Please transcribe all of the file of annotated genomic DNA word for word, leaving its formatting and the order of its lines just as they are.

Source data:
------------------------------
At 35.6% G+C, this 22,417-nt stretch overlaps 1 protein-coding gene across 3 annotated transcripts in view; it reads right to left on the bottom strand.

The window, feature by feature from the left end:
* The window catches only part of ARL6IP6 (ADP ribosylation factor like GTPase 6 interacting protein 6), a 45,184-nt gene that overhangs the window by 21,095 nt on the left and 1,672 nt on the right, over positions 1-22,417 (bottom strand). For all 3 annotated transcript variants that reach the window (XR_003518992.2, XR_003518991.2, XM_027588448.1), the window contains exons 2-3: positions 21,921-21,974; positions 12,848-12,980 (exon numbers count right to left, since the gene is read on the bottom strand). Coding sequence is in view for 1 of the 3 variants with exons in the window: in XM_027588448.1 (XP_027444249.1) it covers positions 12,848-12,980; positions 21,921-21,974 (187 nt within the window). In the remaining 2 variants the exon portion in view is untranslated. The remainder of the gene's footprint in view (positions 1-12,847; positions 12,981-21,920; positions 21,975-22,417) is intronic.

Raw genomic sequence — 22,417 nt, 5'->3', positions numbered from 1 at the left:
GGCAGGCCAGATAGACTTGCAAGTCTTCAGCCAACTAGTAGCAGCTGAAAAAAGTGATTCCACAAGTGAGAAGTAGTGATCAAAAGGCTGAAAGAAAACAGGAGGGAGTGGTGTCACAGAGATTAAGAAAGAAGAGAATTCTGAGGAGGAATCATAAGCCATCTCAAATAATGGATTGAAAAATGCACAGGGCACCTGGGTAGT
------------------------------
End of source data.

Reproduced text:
At 35.6% G+C, this 22,417-nt stretch overlaps 1 protein-coding gene across 3 annotated transcripts in view; it reads right to left on the bottom strand.

The window, feature by feature from the left end:
* The window catches only part of ARL6IP6 (ADP ribosylation factor like GTPase 6 interacting protein 6), a 45,184-nt gene that overhangs the window by 21,095 nt on the left and 1,672 nt on the right, over positions 1-22,417 (bottom strand). For all 3 annotated transcript variants that reach the window (XR_003518992.2, XR_003518991.2, XM_027588448.1), the window contains exons 2-3: positions 21,921-21,974; positions 12,848-12,980 (exon numbers count right to left, since the gene is read on the bottom strand). Coding sequence is in view for 1 of the 3 variants with exons in the window: in XM_027588448.1 (XP_027444249.1) it covers positions 12,848-12,980; positions 21,921-21,974 (187 nt within the window). In the remaining 2 variants the exon portion in view is untranslated. The remainder of the gene's footprint in view (positions 1-12,847; positions 12,981-21,920; positions 21,975-22,417) is intronic.

Raw genomic sequence — 22,417 nt, 5'->3', positions numbered from 1 at the left:
GGCAGGCCAGATAGACTTGCAAGTCTTCAGCCAACTAGTAGCAGCTGAAAAAAGTGATTCCACAAGTGAGAAGTAGTGATCAAAAGGCTGAAAGAAAACAGGAGGGAGTGGTGTCACAGAGATTAAGAAAGAAGAGAATTCTGAGGAGGAATCATAAGCCATCTCAAATAATGGATTGAAAAATGCACAGGGCACCTGGGTAGT